Why the University System, as We Know It, Won’t Last .… and What’s Coming Next

It’s easy to sell books and oth­er com­modi­ties on the web. It’s not easy to deliv­er a qual­i­ty edu­ca­tion. But two con­verg­ing trends point toward a future when we will see the tra­di­tion­al uni­ver­si­ty give way to an online alter­na­tive — some­thing I was­n’t will­ing to bank on two years ago. First, Sil­i­con Val­ley is final­ly focus­ing on e‑learning. Udac­i­ty, Cours­era, Kahn Acad­e­my, EdX — they’re all look­ing to lift e‑learning out of a long peri­od of stag­na­tion. And, sec­ond, times are tough, and the tra­di­tion­al uni­ver­si­ty sys­tem does­n’t care enough about man­ag­ing costs, while wrong­ly assum­ing that it has a cap­tive audi­ence.

This week­end, The New York Times took a good look at the financ­ing of a col­lege edu­ca­tion and high­light­ed a few stag­ger­ing data points.

  • The U.S. has racked up more than $1 tril­lion in stu­dent loans.
  • Today 94 per­cent of stu­dents earn­ing a bachelor’s degree take out loans — up from 45 per­cent in 1993.
  • It’s esti­mat­ed that the “aver­age debt [per stu­dent] in 2011 was $23,300, with 10 per­cent owing more than $54,000 and 3 per­cent more than $100,000.”
  • “Pay­ments are being made on just 38 per­cent of the bal­ance of fed­er­al stu­dent loans, down from 46 per­cent five years ago.”
  • Final­ly, state fund­ing of edu­ca­tion is going down, and tuition is going up, which means that the fig­ures above will just get worse.

You don’t need me to spell things out. Pay­ing for a col­lege edu­ca­tion is get­ting unsus­tain­able, so much so that many expect a cri­sis in the col­lege loan mar­ket in the com­ing years. And then you con­sid­er this. Many uni­ver­si­ties seem indif­fer­ent to the dif­fi­cul­ties stu­dents face, if they’re not inten­tion­al­ly exac­er­bat­ing the prob­lem. At one point in the Times arti­cle, E. Gor­don Gee, the pres­i­dent of Ohio State Uni­ver­si­ty, goes on record say­ing, “I read­i­ly admit it … I didn’t think a lot about costs. I do not think we have giv­en sig­nif­i­cant thought to the impact of col­lege costs on fam­i­lies.” Now lis­ten to the lat­est episode of Plan­et Mon­eyThe Real Price of Col­lege (audio), which under­scores a more galling fact — many col­leges think that they gain a com­pet­i­tive advan­tage if they have a high stick­er price. For many schools, low­er tuition is a sign of weak­ness, not strength.

Uni­ver­si­ties can behave this way because they think they have a cap­tive audi­ence. Because col­lege grads still earn con­sid­er­ably more than high school grads, col­leges assume that stu­dents will keep enrolling. But what will hap­pen when cash-strapped stu­dents are pre­sent­ed with a viable alter­na­tive? It may take 10 to 20 years, but I would­n’t be sur­prised if a new breed of school emerges, schools that throw away the four year mod­el (and the human­i­ties too) and offer stu­dents a very tar­get­ed online edu­ca­tion in “prac­ti­cal” fields — from account­ing to cod­ing to nurs­ing to law and busi­ness — at a dra­mat­i­cal­ly low­er cost. Here, the edu­ca­tion cycle gets short­ened to per­haps two years, and then stu­dents get cre­den­tialed (maybe by a trust­ed third-par­ty provider) and go to work, only to return lat­er in their careers to take more cours­es in spe­cial­ized areas. This mod­el will require the right tech­nol­o­gy plat­form (some­thing that will get worked out fair­ly soon) and a change in the expec­ta­tions of employ­ers and soci­ety more broad­ly (some­thing that will take time to devel­op, but less time than com­pla­cent col­leges think).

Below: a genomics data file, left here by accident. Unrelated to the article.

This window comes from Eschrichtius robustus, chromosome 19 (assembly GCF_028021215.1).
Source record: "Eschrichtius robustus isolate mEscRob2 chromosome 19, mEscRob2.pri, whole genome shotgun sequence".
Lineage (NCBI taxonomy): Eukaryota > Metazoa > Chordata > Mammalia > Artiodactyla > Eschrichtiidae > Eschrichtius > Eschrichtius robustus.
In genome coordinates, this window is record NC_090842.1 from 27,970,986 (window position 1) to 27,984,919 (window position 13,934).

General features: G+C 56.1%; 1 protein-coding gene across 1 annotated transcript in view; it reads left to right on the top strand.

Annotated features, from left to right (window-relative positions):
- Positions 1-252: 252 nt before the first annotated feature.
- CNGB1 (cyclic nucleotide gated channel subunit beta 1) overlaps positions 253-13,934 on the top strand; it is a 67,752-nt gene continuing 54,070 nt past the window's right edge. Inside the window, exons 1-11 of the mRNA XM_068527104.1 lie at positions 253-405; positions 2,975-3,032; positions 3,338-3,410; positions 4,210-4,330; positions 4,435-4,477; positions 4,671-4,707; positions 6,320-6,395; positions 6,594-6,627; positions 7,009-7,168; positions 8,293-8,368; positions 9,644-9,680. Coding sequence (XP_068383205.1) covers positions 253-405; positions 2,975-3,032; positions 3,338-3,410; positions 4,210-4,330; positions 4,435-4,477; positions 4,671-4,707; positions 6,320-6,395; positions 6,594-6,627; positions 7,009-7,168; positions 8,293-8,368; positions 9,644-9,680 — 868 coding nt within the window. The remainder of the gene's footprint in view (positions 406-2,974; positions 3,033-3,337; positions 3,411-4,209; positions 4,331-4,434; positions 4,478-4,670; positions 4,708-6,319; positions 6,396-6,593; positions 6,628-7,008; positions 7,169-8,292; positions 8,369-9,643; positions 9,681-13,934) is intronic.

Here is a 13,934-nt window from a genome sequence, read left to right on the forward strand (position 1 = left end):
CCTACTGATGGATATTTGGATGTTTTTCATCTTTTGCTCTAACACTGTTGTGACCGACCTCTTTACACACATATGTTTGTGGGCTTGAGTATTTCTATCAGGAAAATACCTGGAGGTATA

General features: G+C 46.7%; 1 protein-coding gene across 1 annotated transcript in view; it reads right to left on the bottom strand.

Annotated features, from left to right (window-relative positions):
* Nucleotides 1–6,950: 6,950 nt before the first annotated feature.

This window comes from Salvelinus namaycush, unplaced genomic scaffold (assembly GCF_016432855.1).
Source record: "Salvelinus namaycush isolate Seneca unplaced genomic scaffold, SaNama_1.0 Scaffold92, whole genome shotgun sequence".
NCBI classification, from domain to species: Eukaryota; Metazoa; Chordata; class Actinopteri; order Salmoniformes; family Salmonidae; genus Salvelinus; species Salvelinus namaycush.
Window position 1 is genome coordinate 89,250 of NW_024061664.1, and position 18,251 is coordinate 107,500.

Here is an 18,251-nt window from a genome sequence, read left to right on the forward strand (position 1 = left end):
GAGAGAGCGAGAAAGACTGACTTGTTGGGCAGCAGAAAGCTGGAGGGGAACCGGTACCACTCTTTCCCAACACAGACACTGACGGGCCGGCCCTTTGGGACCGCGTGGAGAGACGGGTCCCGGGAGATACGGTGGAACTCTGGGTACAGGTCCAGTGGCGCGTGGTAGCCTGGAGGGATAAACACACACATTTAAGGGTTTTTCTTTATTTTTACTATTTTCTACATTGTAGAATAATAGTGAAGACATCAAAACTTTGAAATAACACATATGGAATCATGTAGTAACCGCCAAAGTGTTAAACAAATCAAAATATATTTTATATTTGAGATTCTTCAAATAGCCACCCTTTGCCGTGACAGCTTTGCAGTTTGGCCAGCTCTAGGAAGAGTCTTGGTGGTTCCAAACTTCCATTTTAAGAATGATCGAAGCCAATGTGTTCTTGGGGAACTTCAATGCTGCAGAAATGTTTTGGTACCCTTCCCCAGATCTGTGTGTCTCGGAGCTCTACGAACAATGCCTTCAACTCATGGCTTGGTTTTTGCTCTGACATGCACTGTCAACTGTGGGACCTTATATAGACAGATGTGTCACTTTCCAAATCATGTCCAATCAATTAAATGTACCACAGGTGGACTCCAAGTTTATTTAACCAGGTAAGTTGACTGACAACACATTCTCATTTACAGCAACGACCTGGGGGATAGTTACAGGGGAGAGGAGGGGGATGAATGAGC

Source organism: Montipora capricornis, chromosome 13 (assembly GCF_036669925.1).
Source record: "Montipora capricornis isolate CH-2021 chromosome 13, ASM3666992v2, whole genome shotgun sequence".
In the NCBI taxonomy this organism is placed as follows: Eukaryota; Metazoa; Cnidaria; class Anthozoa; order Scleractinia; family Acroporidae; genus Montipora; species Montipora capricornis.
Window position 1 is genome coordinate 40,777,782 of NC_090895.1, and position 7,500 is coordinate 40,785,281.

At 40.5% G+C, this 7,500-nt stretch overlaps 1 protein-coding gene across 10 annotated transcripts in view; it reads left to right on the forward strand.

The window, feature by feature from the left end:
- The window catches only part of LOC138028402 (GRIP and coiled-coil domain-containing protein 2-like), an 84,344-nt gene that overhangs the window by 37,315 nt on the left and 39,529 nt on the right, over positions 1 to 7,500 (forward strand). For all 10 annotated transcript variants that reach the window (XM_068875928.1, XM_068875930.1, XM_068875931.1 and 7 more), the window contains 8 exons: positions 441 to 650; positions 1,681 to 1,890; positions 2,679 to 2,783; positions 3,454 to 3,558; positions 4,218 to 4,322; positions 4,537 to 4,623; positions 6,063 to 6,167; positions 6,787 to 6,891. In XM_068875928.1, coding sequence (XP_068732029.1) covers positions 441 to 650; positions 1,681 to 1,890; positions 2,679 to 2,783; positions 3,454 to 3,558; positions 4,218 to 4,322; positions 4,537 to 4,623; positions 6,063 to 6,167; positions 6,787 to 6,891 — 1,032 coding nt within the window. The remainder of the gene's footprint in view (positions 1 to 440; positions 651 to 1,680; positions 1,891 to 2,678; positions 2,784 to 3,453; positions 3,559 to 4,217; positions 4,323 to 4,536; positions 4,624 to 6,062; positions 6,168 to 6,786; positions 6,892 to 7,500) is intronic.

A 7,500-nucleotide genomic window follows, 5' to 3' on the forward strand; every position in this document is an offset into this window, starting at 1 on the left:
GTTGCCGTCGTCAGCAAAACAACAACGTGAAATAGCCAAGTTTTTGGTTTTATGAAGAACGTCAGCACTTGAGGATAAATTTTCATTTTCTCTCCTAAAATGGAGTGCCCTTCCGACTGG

The new sys­tem won’t be bet­ter than the cur­rent one in many respects. It won’t offer a round­ed edu­ca­tion. The teach­ing will be less per­son­al. Long-last­ing social bonds won’t be made as eas­i­ly. (You’ll need to pay the big bucks at a tra­di­tion­al school for that. No, they won’t all go away.) And the teach­ing jobs cre­at­ed by these uni­ver­si­ties won’t be ter­ri­bly ful­fill­ing or lucra­tive. But the new sys­tem will offer a more focused and afford­able edu­ca­tion to stu­dents on a mass scale. And when stu­dents grad­u­ate most­ly debt free, they won’t com­plain. Nor will they be forced to forego col­lege alto­geth­er, as some would now advo­cate. There’s per­haps some­thing inevitable about this shift. But the insou­ciance of admin­is­tra­tors and fac­ul­ty inhab­it­ing the cur­rent sys­tem won’t do any­thing to delay it. Stick around, and you’ll prob­a­bly see that I’m right. And if you think my look into the crys­tal ball is wrong, let me know.